I couldn't get a single bubble to blow. I mean it was heavy and when I blew it just splatted out. I can blow bubbles. I have been doing it awhile. This was just...boring. It was so insanely messy...

Bubbles of the devil...

These bubbles are HORRIBLE! Shame on you Crayola! I trusted your brand, and you let me down! My son's clothes and shoes were dyed green. It took me 3 days to wash the green bubbles off the concrete. I should have known not to buy these when the warning said: Do not use at a wedding!!!


YOU MIGHT AS WELL GRAFFITI YOUR KIDS AND EVERYTHING YOU VALUE WITH PERMANENT DYE. The Crayola people who allowed this monstrosity on the market should be FIRED. The few 5-star reviews are sickeningly obvious CRAYOLA COMPANY REPS trying to save face. What an even bigger insult! SHAME ON YOU, CRAYOLA...

Will not buy any crayola product until this gets removed and an apology issued

Forget about this being the worst product Crayola has ever made, this is the worst product EVER made by anyone. The fact that Amazon is even selling this is a slight against Amazon...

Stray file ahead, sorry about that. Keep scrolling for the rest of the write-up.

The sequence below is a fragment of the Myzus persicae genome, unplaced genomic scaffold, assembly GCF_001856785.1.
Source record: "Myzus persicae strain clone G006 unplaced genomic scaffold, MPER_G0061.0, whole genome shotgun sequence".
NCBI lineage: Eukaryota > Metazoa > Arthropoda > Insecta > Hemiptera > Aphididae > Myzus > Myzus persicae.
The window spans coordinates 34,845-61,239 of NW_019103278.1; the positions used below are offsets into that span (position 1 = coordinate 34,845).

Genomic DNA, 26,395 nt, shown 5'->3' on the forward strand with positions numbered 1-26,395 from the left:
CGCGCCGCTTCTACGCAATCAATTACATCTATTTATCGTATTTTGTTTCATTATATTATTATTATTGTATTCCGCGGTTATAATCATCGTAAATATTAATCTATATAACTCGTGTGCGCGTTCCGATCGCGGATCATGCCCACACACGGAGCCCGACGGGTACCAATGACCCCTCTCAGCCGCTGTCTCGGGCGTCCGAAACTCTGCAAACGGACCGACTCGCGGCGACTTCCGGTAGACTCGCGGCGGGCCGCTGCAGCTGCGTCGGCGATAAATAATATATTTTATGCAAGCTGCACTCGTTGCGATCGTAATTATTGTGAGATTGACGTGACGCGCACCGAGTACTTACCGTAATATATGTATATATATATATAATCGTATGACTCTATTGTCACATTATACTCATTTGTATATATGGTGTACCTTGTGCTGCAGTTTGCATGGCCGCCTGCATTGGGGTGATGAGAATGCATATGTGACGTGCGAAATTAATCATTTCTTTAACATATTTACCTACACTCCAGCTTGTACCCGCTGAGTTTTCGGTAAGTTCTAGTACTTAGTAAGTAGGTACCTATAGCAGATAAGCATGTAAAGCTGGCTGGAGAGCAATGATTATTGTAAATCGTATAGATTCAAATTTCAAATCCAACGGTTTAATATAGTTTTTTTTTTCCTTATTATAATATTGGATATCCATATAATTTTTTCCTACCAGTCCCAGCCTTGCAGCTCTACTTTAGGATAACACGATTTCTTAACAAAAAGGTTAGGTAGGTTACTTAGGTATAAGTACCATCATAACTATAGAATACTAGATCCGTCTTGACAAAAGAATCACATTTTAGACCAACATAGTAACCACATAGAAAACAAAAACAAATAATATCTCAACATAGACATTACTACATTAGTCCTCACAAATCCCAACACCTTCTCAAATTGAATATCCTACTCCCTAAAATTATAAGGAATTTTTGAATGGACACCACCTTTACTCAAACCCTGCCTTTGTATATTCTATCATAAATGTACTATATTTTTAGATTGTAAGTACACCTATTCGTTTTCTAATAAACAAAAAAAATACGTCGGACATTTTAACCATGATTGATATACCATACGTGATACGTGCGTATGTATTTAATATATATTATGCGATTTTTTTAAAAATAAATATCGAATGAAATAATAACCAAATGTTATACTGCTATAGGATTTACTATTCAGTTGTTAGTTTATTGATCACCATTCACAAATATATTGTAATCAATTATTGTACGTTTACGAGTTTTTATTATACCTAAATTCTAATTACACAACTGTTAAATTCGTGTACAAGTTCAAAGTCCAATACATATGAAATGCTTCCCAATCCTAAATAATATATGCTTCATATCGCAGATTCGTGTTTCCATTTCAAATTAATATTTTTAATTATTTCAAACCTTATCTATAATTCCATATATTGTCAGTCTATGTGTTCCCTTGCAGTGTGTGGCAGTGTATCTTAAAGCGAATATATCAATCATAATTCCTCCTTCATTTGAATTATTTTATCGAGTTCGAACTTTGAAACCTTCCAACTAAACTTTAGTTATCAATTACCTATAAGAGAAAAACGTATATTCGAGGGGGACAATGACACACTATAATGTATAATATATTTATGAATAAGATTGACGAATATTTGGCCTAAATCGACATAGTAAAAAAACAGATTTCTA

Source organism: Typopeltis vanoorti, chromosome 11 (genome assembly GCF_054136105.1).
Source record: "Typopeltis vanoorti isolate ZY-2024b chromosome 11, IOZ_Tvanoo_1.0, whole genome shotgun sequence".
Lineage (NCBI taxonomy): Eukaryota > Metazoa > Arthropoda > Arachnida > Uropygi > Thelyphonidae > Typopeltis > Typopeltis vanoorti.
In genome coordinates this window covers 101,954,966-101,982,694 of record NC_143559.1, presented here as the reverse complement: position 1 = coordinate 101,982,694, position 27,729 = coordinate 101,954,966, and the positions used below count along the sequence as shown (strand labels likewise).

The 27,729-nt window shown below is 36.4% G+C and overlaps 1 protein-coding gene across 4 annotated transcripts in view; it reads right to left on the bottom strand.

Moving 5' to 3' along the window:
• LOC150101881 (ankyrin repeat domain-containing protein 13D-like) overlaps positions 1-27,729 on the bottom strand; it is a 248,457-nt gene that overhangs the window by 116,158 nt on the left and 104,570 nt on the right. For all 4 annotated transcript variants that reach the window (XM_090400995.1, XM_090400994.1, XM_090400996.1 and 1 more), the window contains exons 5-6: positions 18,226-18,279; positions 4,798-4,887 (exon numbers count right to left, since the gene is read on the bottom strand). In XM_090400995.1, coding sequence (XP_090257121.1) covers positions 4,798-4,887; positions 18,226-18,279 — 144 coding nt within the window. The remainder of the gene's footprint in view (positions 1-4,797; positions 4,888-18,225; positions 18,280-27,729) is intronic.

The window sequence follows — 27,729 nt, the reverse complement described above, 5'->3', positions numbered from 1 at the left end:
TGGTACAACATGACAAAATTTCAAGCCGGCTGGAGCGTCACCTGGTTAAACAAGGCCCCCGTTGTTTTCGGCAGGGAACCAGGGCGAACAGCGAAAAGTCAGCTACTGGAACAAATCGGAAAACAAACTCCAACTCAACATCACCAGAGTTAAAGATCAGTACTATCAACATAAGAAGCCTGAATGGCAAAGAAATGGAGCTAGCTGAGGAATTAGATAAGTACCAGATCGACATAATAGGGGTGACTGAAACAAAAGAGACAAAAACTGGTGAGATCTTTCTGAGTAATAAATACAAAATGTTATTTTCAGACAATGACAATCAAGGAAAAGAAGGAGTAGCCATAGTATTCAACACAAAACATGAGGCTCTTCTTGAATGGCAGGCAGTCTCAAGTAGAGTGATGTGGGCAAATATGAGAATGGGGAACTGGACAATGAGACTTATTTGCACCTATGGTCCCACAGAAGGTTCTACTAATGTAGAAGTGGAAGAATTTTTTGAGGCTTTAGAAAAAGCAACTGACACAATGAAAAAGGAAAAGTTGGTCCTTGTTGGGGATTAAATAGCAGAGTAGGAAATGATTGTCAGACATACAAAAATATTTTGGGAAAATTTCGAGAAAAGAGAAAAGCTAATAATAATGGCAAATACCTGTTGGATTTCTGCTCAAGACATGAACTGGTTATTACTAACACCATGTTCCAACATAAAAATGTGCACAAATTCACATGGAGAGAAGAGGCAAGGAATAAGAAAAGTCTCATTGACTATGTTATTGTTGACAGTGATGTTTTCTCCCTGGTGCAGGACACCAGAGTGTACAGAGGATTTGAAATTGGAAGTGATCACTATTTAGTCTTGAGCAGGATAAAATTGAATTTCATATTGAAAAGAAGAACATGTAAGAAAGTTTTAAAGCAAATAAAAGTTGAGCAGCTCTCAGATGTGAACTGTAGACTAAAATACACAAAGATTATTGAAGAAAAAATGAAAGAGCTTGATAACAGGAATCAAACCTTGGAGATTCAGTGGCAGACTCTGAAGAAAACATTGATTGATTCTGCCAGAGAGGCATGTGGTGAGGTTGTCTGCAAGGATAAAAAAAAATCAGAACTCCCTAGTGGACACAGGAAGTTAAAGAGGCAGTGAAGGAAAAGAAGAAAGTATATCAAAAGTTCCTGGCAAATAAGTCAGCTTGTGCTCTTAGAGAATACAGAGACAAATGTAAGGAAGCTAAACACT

Ok, the only place these are safe to play without staining is over an open body of water and if your suspended above it. Safest bet—use these in the ocean...

Worst product of any sort I've used in years

I'd like the Crayola product manager for these bubbles to come to my house to scrub the stains off the concrete in front of my house. I suspect that s/he is currently available for such a job. Awful. Awful. Awful. And I'm being too generous...

I think you get the idea. Long story short, this product totally sucks. It has 55 1-star reviews and two 5-star reviews, which, as one reviewer points out, sound like they were written by a Crayola employee:

A mess worth making